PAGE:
Do mindmaps on a computer first or on paper?
This is a response to a Twitter question from @danieljohnsonjr, but it is an often-discussed subject, so here’s my take (140 characters was not enough!)
I most often use a computer for the first rough-out of a mind map, because it allows for continuing change, growth and maximum flexibility. But this is probably because most of my mind maps are for my consulting business or clients. Often I mind map to organize a lot of information. Or to track information as I research a topic on the web. Here too, a computer-based map (or 3D landscape in my case) is best.
And if you’re working on collaborative mapping with someone geographically distant, a browser-based online mapping tool beats hand-drawn maps any day.
But – but – but …
Hand-drawn, paper maps really do have strengths in some areas and for some people. The physical pleasure of working with bright colors and drawing your own images (however rough – like mine) can encourage creativity and be motivational.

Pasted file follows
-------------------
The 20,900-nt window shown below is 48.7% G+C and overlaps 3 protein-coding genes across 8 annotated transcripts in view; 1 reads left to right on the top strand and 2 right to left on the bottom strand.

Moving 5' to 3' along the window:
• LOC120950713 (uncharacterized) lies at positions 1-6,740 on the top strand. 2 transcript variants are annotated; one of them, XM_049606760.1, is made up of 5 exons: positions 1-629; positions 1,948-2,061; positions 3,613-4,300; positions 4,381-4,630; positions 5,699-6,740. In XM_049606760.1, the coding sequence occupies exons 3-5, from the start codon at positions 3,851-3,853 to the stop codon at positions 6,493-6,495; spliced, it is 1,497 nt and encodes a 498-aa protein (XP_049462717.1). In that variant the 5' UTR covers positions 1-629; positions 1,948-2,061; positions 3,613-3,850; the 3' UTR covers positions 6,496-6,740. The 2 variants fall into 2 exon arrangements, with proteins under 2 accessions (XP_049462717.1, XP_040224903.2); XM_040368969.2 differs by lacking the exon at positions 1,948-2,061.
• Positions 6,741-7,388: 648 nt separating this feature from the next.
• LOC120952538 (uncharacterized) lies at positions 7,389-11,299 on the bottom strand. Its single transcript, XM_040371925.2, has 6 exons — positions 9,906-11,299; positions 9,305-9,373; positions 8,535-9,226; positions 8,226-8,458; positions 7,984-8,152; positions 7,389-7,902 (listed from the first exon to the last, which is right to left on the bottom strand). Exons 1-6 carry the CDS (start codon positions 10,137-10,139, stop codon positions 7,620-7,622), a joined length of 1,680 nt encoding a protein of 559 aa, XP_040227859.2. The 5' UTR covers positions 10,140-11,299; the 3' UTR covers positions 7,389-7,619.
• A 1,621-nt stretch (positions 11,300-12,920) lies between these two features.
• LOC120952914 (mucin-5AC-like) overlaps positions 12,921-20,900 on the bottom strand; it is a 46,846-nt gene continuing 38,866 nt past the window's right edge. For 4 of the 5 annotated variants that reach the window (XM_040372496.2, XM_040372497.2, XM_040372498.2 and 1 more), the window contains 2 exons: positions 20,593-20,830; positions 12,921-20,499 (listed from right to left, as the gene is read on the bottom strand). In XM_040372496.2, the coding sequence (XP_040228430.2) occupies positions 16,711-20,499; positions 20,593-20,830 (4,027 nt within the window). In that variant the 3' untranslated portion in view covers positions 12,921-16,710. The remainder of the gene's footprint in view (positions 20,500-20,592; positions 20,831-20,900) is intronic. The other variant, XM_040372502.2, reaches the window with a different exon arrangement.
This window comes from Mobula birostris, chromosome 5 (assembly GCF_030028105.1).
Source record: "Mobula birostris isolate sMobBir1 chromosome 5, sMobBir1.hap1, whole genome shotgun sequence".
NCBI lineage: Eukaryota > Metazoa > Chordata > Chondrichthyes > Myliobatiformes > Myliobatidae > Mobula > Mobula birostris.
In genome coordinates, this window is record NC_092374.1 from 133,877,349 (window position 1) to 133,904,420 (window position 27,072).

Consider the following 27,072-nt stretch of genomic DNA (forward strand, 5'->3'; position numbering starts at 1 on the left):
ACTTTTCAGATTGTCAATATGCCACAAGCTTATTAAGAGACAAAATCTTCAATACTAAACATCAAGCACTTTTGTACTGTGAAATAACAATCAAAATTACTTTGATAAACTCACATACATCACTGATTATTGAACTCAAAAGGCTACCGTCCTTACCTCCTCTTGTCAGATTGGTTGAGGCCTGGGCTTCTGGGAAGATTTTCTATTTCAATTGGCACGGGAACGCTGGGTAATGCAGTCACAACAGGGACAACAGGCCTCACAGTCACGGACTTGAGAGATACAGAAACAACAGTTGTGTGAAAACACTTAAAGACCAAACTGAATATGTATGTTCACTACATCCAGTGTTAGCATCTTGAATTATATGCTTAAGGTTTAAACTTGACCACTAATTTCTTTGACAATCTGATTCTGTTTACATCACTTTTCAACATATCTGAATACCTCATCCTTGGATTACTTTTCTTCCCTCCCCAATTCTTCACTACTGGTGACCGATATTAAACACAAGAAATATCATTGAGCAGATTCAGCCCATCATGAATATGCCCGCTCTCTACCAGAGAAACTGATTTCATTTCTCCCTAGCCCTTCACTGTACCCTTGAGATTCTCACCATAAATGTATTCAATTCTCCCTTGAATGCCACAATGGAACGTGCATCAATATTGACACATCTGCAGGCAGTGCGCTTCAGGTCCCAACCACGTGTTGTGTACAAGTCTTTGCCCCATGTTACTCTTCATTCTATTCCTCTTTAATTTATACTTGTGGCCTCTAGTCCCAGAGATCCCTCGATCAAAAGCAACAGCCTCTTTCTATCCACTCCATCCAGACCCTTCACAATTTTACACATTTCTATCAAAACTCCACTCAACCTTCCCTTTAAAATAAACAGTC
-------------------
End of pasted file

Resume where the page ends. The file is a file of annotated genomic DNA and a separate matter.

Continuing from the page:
Choosing a hand-drawn map, which means you won’t have to worry about computer navigation or shortcut keys, can help with total focus when trying to carry out a detailed analysis of a subject.
The use of color, having items appear in the same place on the map (computer software often moves nodes to make space) and your own thinking about how to illustrate nodes (instead of ‘pick a clipart image’) are said to help with learning.
Mind maps are such general purpose visual thinking aids, that there’s no simple answer to whether software or paper is best, though I’ve often seen claims to the contrary on the web.
I hope that helps.
PS – sorry there’s no mind map in this! It was quickly done to answer the question. I’ll add some later and put it in WikIT the mind mapping wiki.